Autoimmune hepatitis (the body's immune system destroys liver cells, causing liver inflammation).
Viral hepatitis (inflammation of the liver caused due to viral infections).
Wilson’s disease (a genetic condition that causes copper accumulation in cells of the liver, brain, and other organs).
There is no medicine or cure for NAFLD in particular. However, eating healthy, getting regular exercise, and managing weight are the key points that help prevent the progression of NAFLD into a more severe condition.
A team of doctors that includes GI (gastrointestinal) specialists for children, a dietician, and psychologists together can help in the better management of the condition.
Healthy eating is encouraged in children to help them lose weight. Foods rich in fiber and whole grains are emphasized, along with teaching the child to resist cravings for sugar-loaded foods. A weight loss of ten percent has been shown to improve the liver condition. Regular physical activity at least three to five times a week for 30 minutes each time is necessary.
Studies suggest the benefits of taking vitamin E and antioxidants. However, they are not a replacement for healthy eating, physical activity, and weight loss.
Pediatric non-alcoholic fatty liver disease is the most common form of liver disease in children in the United States. The most common reason is obesity. Early identification and necessary lifestyle changes, as suggested by the doctor, help prevent the condition from proceeding into a more severe form that may cause complications or a need for a liver transplant. Mindful eating, regular exercise, and an active lifestyle, along with keeping a check on weight gain, can give a positive outlook on the condition.
Pediatric nonalcoholic fatty liver disease (NAFLD) is characterized by excess fat accumulation in the liver, which does not occur due to alcohol consumption. The liver is not inflamed or damaged in pediatric NAFLD. It is not a life-threatening condition and does not progress to cause complications. The characteristic signs and symptoms include weakness, pain in the upper abdomen, shortness of breath, and jaundice.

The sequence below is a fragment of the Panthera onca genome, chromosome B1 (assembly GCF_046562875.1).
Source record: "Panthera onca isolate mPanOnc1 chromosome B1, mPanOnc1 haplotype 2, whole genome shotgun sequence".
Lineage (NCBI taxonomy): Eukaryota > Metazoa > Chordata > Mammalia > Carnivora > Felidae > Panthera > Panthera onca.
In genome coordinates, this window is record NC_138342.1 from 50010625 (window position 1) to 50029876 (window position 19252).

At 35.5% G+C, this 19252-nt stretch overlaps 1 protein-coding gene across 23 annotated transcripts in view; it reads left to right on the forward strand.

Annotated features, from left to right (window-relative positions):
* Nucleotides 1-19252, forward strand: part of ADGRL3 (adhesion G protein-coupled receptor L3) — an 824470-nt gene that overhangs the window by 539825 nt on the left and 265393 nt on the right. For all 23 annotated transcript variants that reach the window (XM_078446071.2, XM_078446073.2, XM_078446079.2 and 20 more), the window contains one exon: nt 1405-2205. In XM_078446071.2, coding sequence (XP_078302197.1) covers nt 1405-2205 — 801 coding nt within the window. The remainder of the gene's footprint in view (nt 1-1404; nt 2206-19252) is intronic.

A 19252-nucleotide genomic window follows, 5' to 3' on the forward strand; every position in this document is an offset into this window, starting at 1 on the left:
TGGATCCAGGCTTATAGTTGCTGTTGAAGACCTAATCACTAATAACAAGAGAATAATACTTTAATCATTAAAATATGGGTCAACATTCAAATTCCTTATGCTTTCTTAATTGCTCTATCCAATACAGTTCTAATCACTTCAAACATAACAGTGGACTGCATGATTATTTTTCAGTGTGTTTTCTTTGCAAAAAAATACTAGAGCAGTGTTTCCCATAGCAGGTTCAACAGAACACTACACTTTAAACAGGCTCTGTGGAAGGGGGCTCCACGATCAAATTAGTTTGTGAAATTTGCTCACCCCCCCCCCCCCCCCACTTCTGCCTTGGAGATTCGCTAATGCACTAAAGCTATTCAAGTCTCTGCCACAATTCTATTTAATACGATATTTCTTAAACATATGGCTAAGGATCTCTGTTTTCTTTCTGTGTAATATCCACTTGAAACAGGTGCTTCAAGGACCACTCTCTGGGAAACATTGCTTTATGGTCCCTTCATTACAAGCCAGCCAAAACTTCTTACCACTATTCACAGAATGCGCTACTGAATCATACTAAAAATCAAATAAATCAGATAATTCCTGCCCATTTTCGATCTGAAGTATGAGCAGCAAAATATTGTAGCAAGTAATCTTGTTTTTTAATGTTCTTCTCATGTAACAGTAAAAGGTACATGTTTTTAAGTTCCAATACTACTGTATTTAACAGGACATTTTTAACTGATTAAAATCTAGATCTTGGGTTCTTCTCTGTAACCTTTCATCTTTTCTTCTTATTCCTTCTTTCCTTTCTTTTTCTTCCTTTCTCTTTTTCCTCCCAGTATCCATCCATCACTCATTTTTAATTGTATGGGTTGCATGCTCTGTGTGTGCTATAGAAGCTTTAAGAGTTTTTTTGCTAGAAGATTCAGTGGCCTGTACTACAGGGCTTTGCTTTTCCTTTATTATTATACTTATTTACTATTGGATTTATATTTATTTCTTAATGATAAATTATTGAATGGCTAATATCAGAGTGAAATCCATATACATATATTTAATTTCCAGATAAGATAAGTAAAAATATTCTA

Non-alcoholic liver disease may occur in children due to several medical conditions. However, it more commonly affects boys of 10 years of age or less. The main factors responsible for causing non-alcoholic liver disease in kids are:
- Lack of physical activity.
- Poor eating habits.
- Therefore excess fat accumulates in the liver, causing non-alcoholic fatty liver disease in children.
Non-alcoholic fatty liver disease is not a severe condition. Moreover, it does not cause significant symptoms, but early treatment is essential in preventing severe liver damage. Lifestyle changes and proper diet may prevent one from its complications. However, certain risk factors like obesity, high blood pressure, type 2 diabetes, etc., increase the risk of cirrhosis and liver failure. These conditions are life-threatening and require liver transplantation for survival.
Fatty liver may occur in children due to the following factors:
- Genetic factors.
- High blood pressure.
- Type 2 diabetes.
- High cholesterol level.
- Celiac disease.
- Certain medications.
The signs and symptoms of liver disease in children are as follows:
Yellowish discoloration of the skin and other mucous membranes.
- Poor weight gain.
- Abdominal pain.
- Abnormal bleeding.
- Liver enlargement.
- Yellow urine.
- Accumulation of fluid in the abdominal cavity.
Liver cirrhosis in children is possible due to various conditions like:
- Genetic disorders.
- Fatty liver disease.
- Bile duct diseases.
- Certain medications like Isoniazid, excess vitamin A supplements, etc.
Yes, it is possible to reverse fatty liver in children during the initial stage of the disease by:
- Take measures to reduce weight in children if they are obese. In turn, it helps decrease the inflammation and fibrosis of the liver.
- Avoid sweetened beverages.
- Increase physical activity in children.
- Avoid junk foods.
Several studies show that about one in ten children is affected by fatty liver. It remains to be the main reason for causing chronic liver disease. Fat accumulates in the liver, but damage and inflammation may not occur. If left untreated, the disease may progress to cirrhosis and liver failure in children. The lack of exercise and obesity in the long term leads to fatty liver in children. However, the disease is reversible with improved physical activity and a proper diet.
In the pediatric population, the non-alcoholic fatty liver more commonly occurs at 10 to 13 years of age. Boys are more commonly affected than girls. The risk factors for fatty liver include obesity, type 2 diabetes, and high cholesterol. Fatty liver may also occur in children 2 to 18 years of age, mainly due to type 2 diabetes. Therefore, it is essential to maintain a healthy weight through a nutritious diet and physical activities.
Last reviewed at:
28 Jun 2022 - 5 min read